The vertical bar, " I means there are two possibilities for the same symbol, i.e., an expression can be either an addition or a subtraction. The symbol to the left of the -> is known as the left-band side of the rule, often abbreviated LHS, and the symbols to the right are the right-hand side, usually abbreviated RHS. Several rules may have the same left-hand side-, the vertical bar is just a short hand for this. Symbols that actually appear in the input and are returned by the lexer are terminal symbols or tokens, while those that appear on the left-hand side of some rule are non-terminal symbols or non-terminals. Terminal and non-terminal symbols must be different; it is an error to write a rule with a token on the left side.

The usual way to represent a parsed sentence is as a tree. For example, if we parsed the input "fred = 12 + 13" with this grammar, the tree would look like Figure 3-1. "12 + 13" is an expression, and "fred = expression" is a statement. A yacc parser doesn't actually create this tree as a data structure, although it is not hard to do so yourself.

(Figure 3-1: parse tree)

Every grammar includes a start symbol, the one that has to be at the root of the parse tree. In this grammar, statement is the start symbol.

Recursive Rules

Rules can refer directly or indirectly to themselves; this important ability makes it possible to parse arbitrarily long input sequences. Let's extend our grammar to handle longer arithmetic expressions:

      expression -> NUMBER

      ‌ expression + NUMBER

      ‌ expression - NUMBER

Now we can parse a sequence like "fred = 14 + 23 - 11 + 7" by applying the expression rules repeatedly, as in Figure 3-2. Yacc can parse recursive rules very efficiently, so we will see recursive rules in nearly every grammar we use.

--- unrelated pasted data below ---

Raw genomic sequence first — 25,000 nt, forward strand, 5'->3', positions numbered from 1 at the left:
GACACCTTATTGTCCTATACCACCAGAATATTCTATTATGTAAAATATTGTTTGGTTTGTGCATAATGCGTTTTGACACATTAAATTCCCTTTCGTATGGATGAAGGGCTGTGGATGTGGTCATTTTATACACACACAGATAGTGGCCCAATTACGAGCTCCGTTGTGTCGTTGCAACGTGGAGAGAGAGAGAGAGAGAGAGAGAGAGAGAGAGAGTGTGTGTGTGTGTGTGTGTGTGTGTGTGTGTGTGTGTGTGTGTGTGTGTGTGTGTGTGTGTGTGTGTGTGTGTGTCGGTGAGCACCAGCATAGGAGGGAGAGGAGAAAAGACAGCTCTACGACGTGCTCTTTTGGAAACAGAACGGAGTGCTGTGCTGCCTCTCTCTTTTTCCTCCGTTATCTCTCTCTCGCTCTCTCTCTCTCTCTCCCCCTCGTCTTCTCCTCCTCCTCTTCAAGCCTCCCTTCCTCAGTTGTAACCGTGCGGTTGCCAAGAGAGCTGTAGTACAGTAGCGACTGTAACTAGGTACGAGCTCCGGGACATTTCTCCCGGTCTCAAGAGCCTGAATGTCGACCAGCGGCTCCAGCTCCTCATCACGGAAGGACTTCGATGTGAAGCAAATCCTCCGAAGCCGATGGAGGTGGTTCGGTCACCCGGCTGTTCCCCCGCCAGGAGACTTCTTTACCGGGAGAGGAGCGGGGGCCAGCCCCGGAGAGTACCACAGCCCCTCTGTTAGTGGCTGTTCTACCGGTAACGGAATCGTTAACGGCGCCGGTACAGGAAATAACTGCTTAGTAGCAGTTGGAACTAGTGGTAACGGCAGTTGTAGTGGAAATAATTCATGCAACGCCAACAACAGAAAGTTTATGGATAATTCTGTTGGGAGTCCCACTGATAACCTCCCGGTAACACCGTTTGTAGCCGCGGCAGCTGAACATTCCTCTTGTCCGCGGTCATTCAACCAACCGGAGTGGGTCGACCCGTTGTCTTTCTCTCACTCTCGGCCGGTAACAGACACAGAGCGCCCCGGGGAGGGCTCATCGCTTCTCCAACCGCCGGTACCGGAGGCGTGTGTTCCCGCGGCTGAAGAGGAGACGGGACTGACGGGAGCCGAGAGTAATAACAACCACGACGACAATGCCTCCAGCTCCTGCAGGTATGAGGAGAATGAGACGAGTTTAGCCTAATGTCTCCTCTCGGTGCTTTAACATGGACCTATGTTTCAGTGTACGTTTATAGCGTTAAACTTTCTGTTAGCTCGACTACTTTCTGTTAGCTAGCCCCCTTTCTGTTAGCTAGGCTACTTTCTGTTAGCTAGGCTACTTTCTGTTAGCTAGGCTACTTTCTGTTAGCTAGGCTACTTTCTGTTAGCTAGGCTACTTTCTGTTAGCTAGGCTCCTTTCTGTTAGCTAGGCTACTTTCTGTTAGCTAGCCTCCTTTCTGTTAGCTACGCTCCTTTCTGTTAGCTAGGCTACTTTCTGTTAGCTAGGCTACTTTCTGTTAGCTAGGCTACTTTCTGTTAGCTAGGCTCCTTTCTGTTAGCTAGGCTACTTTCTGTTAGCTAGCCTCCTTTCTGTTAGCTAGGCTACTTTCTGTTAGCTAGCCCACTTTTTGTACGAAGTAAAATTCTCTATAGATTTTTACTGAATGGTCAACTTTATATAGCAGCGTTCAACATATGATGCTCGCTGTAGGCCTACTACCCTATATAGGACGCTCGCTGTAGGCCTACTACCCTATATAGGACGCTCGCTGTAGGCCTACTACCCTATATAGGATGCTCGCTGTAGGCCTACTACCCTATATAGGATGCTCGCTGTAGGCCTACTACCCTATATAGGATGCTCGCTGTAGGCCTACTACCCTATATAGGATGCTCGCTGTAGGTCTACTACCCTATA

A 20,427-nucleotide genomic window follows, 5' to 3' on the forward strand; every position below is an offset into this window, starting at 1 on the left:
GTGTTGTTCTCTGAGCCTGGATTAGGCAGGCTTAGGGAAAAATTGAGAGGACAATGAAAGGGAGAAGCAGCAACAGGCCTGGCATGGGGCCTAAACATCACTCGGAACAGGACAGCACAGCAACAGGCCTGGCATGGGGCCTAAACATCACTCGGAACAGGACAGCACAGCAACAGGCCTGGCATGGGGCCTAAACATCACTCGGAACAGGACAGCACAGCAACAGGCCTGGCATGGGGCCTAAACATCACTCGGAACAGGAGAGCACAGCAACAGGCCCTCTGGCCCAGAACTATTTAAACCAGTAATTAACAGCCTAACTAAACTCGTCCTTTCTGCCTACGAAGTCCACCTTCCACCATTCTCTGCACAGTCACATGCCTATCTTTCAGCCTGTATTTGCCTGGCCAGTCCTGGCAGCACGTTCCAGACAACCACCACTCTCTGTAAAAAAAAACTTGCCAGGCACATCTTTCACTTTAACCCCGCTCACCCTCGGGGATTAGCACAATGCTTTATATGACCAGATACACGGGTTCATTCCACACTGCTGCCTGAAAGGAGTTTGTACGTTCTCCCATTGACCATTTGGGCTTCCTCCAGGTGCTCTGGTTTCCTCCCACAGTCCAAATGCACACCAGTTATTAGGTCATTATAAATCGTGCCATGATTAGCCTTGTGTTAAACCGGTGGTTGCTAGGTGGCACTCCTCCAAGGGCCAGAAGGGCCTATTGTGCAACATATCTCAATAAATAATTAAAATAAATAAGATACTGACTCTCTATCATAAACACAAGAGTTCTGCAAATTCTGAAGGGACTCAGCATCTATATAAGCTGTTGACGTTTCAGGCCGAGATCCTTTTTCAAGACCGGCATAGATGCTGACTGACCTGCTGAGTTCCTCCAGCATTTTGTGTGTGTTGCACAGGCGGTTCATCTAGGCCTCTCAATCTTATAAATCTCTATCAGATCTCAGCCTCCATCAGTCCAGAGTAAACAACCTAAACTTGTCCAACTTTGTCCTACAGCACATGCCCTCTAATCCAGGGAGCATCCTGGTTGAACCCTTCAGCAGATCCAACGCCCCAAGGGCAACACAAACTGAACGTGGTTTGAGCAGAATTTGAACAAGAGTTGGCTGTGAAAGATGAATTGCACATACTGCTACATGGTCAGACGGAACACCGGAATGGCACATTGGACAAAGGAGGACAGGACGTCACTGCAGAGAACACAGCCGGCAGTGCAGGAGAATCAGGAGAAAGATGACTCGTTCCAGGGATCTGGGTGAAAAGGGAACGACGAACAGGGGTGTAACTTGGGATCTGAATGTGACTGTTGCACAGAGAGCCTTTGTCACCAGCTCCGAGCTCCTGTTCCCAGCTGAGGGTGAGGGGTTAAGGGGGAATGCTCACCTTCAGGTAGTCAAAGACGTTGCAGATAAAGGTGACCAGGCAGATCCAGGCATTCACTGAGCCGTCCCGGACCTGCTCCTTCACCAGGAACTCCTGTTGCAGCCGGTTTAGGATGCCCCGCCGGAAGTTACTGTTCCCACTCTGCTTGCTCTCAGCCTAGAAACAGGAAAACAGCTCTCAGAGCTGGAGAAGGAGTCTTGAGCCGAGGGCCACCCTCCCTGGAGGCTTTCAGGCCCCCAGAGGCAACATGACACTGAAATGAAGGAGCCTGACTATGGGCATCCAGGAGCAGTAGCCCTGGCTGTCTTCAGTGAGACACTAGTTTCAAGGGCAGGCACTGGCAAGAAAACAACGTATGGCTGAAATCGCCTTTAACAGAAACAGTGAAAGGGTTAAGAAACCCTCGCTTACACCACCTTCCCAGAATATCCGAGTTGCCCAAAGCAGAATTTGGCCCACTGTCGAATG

Shift/Reduce Parsing

A yacc parser works by looking for rules that might match the tokens seen so far. When yacc processes a parser, it creates a set of states each of which reflects a possible position in one or more partially parsed rules. As the parser reads tokens, each time it reads a token that doesn't complete a rule it pushes the token on an internal stack and switches to a new state reflecting the token it just read. This action is called a shift. When it has found all the symbols that constitute the right- hand side of a rule, it pops the right-hand side symbols off the stack, pushes the left-hand side symbol onto the stack, and switches to a new state reflecting the new symbol on the stack. This action is called a reduction, since it usually reduces the number of items on the stack. (Not always, since it is possible to have rules with empty right-hand sides.) Whenever yacc reduces a rule, it executes user code associated with the rule. This is how you actually do something with the material that the parser parses.